Returning home, life went on. Bill met and married Gara Jean Patch in 1953. While stationed at Ft. Richardson in Fairbanks, Alaska, Bill and Gara welcomed daughter number one, Gara Lynn, in 1956. Daughter number two came along in 1958 shortly after Bill was posted to Ft. Knox, Kentucky. The final army move was to Ft. Riley, Kansas, from which Major William F. Koeckert retired in 1964 after 22 years of honorable service to his country.
Settling down as a civilian in Columbus, Ohio, Bill began a career in education. Initially, he taught Civil Defense at the Ohio State University. Desirous of furthering his own education, he swapped to the other side of the lectern to study and earn his Master’s Degree in Adult Education. He then completed most of the requirements toward a PhD in the field. The family moved to Shaker Heights, Ohio in 1972 when Bill began employment with Dyke College in Cleveland. Dyke was a business school where he served not only as an instructor but also as Dean of Students. His final days with the college came in the late 70s.
William F. Koeckert was a “joiner” throughout his adult life. He intertwined active membership in a variety of fraternal organizations during both the military and civilian chapters of his life. He was a Shriner and member of the Military Order of World Wars. Most of the bodies to which he donated a substantial amount of his time were Masonic orders. Bill Was a Master Mason and 32nd degree Mason. Masonic organizations to which he belonged over the years are so numerous, these writers (daughters Lynn and Mary) will do their best to recall as many as possible, but ask forgiveness in advance for those we are sure to overlook. Bill held membership in many lodges and served multiple times in the capacity of Worshipful Master. Masonic bodies to which he belonged include: National Sojourners, the Heroes of ’76, the Grand Commandery of Knights Templar of Ohio, the Grand Council Royal and Select Masons of Ohio, the Grand College of Rites of the United States of America, Valley of Cleveland, Grand Chapter of Royal Arch Masons of Ohio, Scottish Rite Research Society, Philalethes Society, Royal Order of Scotland, York Rite College, The Cleveland Grays, and the Grand Lodge of F. & M. of Ohio.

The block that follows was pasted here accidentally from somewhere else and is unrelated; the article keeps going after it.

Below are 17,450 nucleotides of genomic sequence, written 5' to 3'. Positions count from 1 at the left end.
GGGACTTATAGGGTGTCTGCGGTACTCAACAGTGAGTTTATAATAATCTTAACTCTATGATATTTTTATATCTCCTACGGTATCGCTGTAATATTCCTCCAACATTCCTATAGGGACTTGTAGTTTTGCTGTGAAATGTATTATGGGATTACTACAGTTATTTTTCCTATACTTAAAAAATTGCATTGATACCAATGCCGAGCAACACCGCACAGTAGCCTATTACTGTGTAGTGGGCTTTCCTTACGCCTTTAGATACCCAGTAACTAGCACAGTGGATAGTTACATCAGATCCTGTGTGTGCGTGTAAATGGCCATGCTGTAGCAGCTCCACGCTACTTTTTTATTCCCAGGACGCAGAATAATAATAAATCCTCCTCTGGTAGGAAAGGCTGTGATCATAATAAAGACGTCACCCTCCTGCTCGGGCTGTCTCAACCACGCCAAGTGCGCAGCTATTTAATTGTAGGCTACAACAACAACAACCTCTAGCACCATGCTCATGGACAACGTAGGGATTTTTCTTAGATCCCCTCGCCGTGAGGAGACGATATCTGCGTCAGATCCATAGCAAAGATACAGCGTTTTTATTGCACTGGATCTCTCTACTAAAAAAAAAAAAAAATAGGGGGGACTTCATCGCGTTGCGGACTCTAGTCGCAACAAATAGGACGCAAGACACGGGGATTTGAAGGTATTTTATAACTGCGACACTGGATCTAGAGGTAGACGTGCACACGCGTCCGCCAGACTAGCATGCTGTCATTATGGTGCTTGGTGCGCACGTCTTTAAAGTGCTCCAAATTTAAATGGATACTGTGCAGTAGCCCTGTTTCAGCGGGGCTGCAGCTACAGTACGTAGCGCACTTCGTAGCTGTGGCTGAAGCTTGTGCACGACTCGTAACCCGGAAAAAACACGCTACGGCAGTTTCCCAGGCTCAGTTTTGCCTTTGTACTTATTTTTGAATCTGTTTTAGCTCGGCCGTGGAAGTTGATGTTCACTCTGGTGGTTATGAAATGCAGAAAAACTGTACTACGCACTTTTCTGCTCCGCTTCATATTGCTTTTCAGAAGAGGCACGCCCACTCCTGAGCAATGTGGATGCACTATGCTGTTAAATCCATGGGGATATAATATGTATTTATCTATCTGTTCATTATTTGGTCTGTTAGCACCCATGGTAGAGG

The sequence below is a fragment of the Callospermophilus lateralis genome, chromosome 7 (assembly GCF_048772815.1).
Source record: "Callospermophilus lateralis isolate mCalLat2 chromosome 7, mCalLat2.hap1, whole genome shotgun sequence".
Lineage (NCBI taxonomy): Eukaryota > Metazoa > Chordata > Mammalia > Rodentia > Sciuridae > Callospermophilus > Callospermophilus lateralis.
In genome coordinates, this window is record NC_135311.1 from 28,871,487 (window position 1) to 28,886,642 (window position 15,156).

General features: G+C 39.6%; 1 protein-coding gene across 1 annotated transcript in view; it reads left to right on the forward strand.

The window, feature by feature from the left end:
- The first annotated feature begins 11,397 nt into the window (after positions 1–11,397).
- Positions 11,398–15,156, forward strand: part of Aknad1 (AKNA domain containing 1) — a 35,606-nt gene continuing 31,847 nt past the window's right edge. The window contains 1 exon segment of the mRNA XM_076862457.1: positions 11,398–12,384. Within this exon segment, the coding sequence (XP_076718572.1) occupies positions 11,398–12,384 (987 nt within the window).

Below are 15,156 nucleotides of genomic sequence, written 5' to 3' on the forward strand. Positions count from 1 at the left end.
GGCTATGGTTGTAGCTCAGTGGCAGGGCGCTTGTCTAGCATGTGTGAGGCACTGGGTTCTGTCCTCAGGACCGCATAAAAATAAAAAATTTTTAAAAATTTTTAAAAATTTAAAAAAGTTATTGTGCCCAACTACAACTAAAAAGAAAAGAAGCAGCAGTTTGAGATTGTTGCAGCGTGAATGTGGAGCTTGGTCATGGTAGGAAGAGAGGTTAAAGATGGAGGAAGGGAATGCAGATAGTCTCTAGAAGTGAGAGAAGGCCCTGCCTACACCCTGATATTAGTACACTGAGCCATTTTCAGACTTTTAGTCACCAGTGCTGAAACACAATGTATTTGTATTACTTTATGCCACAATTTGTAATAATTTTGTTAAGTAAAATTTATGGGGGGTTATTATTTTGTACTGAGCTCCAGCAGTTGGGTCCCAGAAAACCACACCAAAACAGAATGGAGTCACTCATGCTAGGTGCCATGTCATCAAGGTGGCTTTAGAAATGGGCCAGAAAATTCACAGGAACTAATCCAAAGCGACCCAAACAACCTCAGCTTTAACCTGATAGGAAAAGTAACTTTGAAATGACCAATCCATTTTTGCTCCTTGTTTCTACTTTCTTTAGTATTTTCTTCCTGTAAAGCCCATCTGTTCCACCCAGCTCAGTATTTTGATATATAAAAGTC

For the past 24 years, following his beloved wife Gara’s death in 1996, circumstances required he relocate from Shaker Heights to Cleveland Heights. Bill continued to be active in the community, attend Masonic and other functions and bowl as a member of the Plymouth Church Bowling League. Failing health required him to curtail many activities, especially in the last three years. As needed, caregivers assisted him in his home. He remained an avid follower of OSU football, the Cleveland Browns, and the Cleveland Indians. He rarely missed a televised game.
The final week of his life was spent in his home with his daughter Lynn, who came from her home in Kansas for a visit. During this time they were able to reminisce, and as they did, it became clear that his sense of humor remained intact. This was evidenced one evening when, out of the blue, Bill asked Lynn, “Do you hear that sound?” Though she’d heard nothing, she responded, “Yes.” He then responded, “Good! That clickety-clack is the sound of the marbles rolling around in my head. That proves I’ve not yet lost them!”
Although he had always professed the desire to outlive “Aunt Ruth,” who passed just shy of 101 years, God had other plans. Fortunately, in a matter of hours, he slipped away peacefully with his daughter at his side.